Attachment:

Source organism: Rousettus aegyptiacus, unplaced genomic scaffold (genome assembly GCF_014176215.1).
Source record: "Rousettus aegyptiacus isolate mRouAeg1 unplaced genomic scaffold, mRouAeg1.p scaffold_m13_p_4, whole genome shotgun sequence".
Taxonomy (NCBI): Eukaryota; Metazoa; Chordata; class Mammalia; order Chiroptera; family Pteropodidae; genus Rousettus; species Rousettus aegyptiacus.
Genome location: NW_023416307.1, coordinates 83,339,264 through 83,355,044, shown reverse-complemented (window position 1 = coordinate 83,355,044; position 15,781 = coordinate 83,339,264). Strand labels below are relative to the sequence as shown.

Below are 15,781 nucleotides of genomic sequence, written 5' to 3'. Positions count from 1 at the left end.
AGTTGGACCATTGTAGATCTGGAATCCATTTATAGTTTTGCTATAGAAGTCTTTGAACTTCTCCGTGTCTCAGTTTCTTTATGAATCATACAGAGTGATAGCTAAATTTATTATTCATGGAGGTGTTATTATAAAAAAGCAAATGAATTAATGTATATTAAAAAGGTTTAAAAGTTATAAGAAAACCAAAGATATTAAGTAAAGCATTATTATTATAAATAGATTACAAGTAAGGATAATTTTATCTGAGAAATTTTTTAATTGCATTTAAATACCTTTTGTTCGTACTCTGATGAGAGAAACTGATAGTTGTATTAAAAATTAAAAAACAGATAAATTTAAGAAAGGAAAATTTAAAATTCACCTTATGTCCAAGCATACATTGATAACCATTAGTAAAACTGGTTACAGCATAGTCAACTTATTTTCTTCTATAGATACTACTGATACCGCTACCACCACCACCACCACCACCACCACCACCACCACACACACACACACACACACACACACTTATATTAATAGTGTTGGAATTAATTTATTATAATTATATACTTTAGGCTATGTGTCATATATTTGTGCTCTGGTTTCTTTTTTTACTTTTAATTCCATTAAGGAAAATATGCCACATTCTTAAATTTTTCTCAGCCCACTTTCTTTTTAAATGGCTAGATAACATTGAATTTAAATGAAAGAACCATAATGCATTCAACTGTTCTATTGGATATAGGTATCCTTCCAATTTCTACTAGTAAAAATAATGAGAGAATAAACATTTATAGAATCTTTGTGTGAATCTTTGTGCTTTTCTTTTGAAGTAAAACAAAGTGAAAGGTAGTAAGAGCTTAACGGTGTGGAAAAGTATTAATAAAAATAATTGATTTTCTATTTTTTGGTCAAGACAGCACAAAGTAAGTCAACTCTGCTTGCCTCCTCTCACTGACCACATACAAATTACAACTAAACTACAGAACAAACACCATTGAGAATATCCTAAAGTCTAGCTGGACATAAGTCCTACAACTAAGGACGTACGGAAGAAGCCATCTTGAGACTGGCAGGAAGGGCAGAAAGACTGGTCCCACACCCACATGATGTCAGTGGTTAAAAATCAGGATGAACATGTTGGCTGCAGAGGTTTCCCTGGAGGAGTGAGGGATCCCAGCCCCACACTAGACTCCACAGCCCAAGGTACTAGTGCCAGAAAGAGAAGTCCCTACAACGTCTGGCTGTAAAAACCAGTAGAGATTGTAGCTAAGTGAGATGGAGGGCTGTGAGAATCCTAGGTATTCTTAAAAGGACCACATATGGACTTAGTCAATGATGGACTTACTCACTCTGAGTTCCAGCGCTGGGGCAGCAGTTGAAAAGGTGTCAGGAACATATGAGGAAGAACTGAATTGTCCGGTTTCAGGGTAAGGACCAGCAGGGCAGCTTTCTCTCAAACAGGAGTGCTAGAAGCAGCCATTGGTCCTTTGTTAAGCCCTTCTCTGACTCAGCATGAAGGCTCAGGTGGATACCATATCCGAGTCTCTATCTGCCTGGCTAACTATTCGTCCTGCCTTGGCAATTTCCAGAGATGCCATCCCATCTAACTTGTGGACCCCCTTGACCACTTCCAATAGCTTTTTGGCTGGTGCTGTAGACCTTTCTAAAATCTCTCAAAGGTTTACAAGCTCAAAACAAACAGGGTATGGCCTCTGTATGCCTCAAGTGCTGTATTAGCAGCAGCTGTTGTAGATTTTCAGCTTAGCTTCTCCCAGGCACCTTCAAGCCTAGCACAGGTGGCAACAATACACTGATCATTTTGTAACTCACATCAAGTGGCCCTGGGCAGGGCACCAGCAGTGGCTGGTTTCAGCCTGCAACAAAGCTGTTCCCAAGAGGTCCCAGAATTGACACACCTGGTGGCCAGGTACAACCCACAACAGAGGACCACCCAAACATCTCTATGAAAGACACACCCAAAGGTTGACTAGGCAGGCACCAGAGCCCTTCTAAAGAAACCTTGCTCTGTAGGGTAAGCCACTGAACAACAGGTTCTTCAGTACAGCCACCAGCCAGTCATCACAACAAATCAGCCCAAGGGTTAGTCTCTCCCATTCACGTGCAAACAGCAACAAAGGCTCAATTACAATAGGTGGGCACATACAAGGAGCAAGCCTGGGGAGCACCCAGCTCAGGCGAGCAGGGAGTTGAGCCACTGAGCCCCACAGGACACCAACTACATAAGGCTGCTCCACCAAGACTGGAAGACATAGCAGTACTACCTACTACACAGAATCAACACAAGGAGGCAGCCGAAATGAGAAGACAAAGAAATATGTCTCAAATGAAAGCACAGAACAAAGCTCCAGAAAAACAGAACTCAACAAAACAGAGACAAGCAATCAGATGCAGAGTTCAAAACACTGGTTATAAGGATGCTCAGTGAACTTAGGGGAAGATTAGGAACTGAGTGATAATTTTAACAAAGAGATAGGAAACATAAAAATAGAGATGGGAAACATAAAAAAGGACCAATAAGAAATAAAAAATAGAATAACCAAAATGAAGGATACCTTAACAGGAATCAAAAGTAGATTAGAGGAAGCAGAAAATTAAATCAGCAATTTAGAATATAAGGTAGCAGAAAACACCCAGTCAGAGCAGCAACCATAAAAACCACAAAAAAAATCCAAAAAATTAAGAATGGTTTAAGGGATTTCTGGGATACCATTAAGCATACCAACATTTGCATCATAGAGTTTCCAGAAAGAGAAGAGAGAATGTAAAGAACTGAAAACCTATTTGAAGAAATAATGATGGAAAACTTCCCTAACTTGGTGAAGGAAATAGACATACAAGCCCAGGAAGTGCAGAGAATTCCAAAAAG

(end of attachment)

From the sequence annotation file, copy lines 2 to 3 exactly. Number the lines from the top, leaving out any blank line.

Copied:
Source record: "Rousettus aegyptiacus isolate mRouAeg1 unplaced genomic scaffold, mRouAeg1.p scaffold_m13_p_4, whole genome shotgun sequence".
Taxonomy (NCBI): Eukaryota; Metazoa; Chordata; class Mammalia; order Chiroptera; family Pteropodidae; genus Rousettus; species Rousettus aegyptiacus.